Rare Government Support Seeks To Contain China Debt Risks

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by Tyler Durden
Monday, Nov 13, 2023 - 02:00 AM

By Charlie Zhu and Helen Sun, Bloomberg Markets Live reporters and strategists

1. Fresh signs of official support for debt-laden property firms emerged, triggering a relief rally in developers’ dollar bonds. China Vanke, a major developer recently rattled by repayment worries, received unusually strong support from officials in its hometown of Shenzhen last Monday.

Then came a report by local media Cailian on a meeting among the central bank, other regulators and top builders including Vanke, Longfor, and Gemdale. The first two builders’ dollar notes jumped on the news.

Market confidence in developer bonds now comes from government support - similar to those of local government financing vehicles, Ming Ming, chief economist at Citic Securities, wrote in a note. Although it takes time for the property sector to recover, vulture investors may already see value in some securities, he added.

In a contrasting example, Country Garden Holdings’ shares plunged nearly 10% Thursday after Ping An Insurance Group denied a Reuters report that authorities asked the insurer to buy the embattled developer. Ping An itself also suffered a $5.5 billion stock selloff, indicating only the state, rather than any private-sector firm, has the capacity to bail out a company of Country Garden’s size.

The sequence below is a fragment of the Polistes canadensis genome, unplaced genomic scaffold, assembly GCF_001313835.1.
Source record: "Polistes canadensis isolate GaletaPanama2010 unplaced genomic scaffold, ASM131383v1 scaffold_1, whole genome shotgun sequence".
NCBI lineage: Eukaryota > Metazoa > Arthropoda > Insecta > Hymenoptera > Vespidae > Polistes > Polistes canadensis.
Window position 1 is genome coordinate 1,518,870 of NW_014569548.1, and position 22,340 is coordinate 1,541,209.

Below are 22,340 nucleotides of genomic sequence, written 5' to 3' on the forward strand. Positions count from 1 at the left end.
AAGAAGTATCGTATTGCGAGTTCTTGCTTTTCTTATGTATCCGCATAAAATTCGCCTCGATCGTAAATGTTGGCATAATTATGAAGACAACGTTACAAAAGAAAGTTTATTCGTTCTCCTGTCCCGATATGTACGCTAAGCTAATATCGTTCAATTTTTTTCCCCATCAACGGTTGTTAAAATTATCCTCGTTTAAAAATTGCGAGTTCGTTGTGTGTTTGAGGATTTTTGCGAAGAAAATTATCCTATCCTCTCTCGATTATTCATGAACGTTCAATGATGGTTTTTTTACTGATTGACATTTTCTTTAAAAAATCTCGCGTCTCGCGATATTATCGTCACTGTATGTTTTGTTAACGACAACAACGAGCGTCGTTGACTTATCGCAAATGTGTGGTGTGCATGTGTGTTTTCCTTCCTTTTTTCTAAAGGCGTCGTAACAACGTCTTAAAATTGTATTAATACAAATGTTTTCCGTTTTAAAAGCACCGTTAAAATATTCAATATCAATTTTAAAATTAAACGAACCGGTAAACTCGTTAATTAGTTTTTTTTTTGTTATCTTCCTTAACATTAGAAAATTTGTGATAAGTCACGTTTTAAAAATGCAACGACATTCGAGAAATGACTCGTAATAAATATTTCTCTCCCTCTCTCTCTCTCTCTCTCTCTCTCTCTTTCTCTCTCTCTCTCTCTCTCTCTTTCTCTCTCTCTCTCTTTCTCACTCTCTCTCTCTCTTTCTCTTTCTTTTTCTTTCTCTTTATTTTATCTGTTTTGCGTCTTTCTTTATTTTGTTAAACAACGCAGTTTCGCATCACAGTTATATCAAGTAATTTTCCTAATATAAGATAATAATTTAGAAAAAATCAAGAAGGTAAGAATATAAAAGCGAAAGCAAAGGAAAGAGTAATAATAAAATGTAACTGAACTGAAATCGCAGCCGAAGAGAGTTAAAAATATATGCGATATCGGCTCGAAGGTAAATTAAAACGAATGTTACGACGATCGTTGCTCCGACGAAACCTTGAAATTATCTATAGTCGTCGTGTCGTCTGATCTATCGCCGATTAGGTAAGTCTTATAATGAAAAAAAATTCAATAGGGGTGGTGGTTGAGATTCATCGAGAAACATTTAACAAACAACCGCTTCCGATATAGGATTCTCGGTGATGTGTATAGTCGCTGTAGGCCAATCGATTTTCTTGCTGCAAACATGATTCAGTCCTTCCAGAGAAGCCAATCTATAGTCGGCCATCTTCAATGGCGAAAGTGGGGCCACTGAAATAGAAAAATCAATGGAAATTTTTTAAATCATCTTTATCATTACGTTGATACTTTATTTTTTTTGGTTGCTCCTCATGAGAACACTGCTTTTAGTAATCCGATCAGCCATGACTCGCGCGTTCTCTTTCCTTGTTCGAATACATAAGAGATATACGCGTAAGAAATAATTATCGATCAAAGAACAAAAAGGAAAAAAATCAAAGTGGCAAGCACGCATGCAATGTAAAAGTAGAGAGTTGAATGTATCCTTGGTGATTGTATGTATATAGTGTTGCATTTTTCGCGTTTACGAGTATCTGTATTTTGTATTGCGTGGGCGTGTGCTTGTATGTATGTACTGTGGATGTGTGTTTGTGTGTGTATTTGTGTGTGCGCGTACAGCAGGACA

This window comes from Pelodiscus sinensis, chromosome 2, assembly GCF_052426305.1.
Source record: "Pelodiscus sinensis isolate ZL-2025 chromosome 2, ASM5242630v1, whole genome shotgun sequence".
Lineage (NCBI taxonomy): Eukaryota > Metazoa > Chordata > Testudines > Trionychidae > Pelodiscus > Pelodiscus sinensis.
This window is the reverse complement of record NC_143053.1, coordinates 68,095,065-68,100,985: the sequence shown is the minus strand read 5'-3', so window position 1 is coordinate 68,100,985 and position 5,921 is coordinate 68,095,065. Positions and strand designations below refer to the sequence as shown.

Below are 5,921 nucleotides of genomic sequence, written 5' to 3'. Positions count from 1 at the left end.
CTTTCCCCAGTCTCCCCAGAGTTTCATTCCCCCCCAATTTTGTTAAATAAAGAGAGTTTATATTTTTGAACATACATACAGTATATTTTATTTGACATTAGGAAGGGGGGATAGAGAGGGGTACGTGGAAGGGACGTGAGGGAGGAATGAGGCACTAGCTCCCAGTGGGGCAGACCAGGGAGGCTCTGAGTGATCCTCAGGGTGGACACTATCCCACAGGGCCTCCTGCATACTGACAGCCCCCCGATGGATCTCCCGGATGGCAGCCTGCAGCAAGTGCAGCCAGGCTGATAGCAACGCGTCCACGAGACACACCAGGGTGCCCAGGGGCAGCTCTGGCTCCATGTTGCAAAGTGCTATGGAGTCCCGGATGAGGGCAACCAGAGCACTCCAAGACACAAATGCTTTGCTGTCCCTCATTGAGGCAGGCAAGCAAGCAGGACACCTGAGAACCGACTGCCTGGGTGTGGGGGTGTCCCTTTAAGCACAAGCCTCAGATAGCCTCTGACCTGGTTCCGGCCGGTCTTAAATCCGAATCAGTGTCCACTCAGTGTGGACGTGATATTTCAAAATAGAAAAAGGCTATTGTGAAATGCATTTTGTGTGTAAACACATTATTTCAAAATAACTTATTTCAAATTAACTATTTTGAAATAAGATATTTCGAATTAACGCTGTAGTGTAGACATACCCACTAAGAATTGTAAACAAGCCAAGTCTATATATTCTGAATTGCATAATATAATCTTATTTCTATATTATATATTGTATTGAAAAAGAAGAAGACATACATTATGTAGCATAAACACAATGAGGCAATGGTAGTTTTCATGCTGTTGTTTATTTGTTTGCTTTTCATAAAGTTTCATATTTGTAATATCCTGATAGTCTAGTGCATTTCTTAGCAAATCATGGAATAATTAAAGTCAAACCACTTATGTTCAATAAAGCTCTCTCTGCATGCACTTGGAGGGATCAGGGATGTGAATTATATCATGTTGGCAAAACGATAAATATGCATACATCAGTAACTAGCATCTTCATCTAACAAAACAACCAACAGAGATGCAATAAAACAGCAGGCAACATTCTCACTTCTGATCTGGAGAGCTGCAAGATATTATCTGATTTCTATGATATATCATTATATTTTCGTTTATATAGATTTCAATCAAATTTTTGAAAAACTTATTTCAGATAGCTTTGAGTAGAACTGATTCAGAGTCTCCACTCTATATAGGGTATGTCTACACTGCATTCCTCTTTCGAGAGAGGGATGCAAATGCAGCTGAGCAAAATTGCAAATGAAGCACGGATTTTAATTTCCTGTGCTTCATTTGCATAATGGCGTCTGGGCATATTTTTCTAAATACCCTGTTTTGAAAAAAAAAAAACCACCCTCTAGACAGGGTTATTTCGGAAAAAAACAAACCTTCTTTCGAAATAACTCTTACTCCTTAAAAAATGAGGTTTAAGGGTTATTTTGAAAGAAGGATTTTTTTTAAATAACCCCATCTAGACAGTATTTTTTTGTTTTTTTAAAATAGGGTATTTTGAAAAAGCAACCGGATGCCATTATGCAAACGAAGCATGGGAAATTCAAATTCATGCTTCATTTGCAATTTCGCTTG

2. The People’s Bank of China also has debt-laden regions on its mind. Governor Pan Gongsheng pledged to provide emergency funding to heavily indebted local governments as needed, showing a sense of urgency on preventing repayment risks at regional authorities from derailing a patchy economic recovery.

In another sign that Beijing is tightening scrutiny of the issue, the Ministry of Finance listed eight cases of irregularities committed by local governments to build up hidden debt. The inclusion of financial institutions in the penalties issued by the ministry shows debt control will be a more comprehensive effort involving both creditors and debtors, Yang Yewei, analyst at Guosheng Securities, wrote in a note.

Out of some 1.3 trillion yuan ($172 billion) of refinancing bonds sold by provincial authorities over the past month or so, indebted regions including Guizhou, Yunnan, and Inner Mongolia ranked as the top issuers, according to data compiled by GF Securities.

3. Global investors turned more optimistic about Chinese assets. JPMorgan’s chief Asia & China equity strategist Wendy Liu said the bank sees increasing likelihood of a technical rebound in the country’s stock market toward the end of the year, citing improvement in risk factors from geopolitics to long-term structural growth.

Franklin Templeton Investments President Jenny Johnson said it’s time to “wade back into China” as Chinese assets are trading cheaply. Meantime, Citadel founder Ken Griffin said global investors have to “be watching and investing” in China to tap into innovation and growth in the region.

US-China relations though may still be a challenge. In a sign of how rocky the bilateral ties can be, Beijing accused Washington of discrediting China’s business environment, just when China booked more than 1 million tons of US soybeans in a gesture of goodwill ahead of this week’s summit between Xi Jinping and Joe Biden.